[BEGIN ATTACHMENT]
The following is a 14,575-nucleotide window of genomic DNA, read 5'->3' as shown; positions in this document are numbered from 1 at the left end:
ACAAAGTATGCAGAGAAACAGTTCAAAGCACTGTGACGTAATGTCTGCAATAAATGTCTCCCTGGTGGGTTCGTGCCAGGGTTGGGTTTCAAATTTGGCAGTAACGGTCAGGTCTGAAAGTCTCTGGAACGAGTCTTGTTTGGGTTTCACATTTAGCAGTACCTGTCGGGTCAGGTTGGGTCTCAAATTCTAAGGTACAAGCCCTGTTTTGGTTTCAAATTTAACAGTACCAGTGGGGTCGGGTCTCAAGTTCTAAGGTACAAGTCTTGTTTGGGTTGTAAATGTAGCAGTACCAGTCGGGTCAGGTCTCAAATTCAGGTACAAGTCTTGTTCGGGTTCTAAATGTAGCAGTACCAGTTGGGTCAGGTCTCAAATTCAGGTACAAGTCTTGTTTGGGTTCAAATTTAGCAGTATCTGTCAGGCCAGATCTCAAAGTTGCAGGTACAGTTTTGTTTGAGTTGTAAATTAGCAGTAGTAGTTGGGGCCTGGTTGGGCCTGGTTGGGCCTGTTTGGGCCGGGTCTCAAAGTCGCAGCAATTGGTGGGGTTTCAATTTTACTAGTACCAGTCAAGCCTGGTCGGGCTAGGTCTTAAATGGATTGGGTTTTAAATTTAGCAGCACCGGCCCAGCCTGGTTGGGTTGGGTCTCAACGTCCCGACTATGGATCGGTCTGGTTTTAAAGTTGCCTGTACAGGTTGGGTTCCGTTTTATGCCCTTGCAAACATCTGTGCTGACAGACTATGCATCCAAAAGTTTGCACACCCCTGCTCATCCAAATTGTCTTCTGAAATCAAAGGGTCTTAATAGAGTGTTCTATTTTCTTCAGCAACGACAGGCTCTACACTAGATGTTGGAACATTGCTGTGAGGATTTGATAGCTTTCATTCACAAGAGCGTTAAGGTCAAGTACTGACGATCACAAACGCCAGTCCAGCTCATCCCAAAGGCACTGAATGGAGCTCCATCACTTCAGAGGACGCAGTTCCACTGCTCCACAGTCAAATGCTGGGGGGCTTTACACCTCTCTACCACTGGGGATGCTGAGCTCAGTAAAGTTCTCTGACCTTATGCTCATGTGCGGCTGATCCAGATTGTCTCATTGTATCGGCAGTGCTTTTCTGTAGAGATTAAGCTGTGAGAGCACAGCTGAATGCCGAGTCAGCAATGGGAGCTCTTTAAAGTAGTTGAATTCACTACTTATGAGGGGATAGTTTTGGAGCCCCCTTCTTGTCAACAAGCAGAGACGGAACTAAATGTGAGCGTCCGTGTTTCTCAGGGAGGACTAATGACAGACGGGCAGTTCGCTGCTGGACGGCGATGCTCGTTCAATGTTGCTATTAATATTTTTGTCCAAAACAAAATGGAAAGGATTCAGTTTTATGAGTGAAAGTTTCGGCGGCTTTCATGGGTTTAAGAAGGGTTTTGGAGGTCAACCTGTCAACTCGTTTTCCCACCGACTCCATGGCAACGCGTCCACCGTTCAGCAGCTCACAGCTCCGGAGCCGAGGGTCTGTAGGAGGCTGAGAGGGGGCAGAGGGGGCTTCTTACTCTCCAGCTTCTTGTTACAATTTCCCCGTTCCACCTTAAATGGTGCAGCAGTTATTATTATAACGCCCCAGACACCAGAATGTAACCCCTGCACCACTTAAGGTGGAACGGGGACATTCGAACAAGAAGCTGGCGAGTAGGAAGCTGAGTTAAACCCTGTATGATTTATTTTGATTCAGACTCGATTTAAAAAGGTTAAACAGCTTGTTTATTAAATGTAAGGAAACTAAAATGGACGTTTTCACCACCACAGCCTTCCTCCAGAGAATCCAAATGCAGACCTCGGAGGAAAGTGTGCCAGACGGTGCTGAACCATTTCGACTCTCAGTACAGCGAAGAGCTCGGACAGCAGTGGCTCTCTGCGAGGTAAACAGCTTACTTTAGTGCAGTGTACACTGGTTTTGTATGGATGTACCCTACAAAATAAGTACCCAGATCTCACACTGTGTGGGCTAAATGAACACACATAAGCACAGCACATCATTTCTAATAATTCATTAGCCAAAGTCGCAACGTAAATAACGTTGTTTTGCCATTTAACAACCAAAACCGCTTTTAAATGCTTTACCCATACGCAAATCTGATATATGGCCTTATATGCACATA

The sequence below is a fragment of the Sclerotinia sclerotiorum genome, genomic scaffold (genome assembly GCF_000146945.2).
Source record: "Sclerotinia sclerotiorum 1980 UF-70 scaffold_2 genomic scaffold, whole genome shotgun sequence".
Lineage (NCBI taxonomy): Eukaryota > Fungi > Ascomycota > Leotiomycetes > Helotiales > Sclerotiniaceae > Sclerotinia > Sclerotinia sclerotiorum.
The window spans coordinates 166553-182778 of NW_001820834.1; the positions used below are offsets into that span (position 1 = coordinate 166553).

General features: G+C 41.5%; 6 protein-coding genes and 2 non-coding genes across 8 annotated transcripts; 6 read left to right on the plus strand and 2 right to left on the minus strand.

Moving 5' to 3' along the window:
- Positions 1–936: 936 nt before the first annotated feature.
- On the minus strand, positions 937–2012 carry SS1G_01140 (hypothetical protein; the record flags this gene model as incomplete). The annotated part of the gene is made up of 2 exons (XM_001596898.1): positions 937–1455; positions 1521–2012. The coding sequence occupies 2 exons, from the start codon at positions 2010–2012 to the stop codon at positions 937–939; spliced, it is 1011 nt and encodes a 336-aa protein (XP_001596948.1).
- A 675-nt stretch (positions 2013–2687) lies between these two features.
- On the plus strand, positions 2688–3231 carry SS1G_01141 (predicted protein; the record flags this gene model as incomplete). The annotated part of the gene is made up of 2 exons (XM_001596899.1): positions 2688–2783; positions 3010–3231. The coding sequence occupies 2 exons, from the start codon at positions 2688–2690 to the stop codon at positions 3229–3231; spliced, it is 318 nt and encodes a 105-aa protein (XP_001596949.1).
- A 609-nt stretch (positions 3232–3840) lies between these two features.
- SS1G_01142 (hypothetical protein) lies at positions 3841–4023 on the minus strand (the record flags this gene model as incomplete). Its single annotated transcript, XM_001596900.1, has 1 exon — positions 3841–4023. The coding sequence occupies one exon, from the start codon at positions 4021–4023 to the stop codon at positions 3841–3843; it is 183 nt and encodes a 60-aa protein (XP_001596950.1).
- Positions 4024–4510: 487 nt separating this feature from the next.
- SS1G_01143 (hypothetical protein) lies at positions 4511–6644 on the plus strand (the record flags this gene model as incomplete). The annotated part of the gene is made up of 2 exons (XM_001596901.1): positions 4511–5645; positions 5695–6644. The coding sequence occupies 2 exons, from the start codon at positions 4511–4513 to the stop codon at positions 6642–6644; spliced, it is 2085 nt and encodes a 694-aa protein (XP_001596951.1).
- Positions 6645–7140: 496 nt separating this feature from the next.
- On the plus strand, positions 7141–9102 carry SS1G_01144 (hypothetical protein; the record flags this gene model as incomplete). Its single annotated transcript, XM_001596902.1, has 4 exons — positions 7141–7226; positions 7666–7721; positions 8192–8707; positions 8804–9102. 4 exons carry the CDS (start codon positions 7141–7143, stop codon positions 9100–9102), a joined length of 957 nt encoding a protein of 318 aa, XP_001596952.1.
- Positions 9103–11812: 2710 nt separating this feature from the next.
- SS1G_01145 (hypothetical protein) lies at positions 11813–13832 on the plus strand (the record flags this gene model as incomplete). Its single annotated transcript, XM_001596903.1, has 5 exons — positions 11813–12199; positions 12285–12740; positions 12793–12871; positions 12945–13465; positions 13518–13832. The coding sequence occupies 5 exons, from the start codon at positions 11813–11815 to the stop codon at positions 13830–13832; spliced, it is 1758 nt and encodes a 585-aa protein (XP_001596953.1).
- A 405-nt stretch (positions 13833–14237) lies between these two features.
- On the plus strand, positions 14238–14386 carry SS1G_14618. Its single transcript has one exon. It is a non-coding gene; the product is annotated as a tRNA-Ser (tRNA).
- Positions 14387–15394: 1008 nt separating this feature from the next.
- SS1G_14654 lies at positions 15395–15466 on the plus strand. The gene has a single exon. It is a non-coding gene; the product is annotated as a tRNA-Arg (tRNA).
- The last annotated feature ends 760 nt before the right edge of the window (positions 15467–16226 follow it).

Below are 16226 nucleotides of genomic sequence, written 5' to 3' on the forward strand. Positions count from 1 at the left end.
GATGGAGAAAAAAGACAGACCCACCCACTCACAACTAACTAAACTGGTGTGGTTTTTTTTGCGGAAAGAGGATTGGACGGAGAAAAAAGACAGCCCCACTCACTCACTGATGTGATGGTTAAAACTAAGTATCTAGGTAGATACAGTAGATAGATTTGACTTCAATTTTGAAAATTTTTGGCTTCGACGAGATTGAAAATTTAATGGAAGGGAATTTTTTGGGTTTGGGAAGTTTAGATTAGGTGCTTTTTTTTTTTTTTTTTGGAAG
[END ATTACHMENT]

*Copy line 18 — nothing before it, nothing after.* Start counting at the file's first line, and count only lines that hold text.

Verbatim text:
- On the plus strand, positions 7141–9102 carry SS1G_01144 (hypothetical protein; the record flags this gene model as incomplete). Its single annotated transcript, XM_001596902.1, has 4 exons — positions 7141–7226; positions 7666–7721; positions 8192–8707; positions 8804–9102. 4 exons carry the CDS (start codon positions 7141–7143, stop codon positions 9100–9102), a joined length of 957 nt encoding a protein of 318 aa, XP_001596952.1.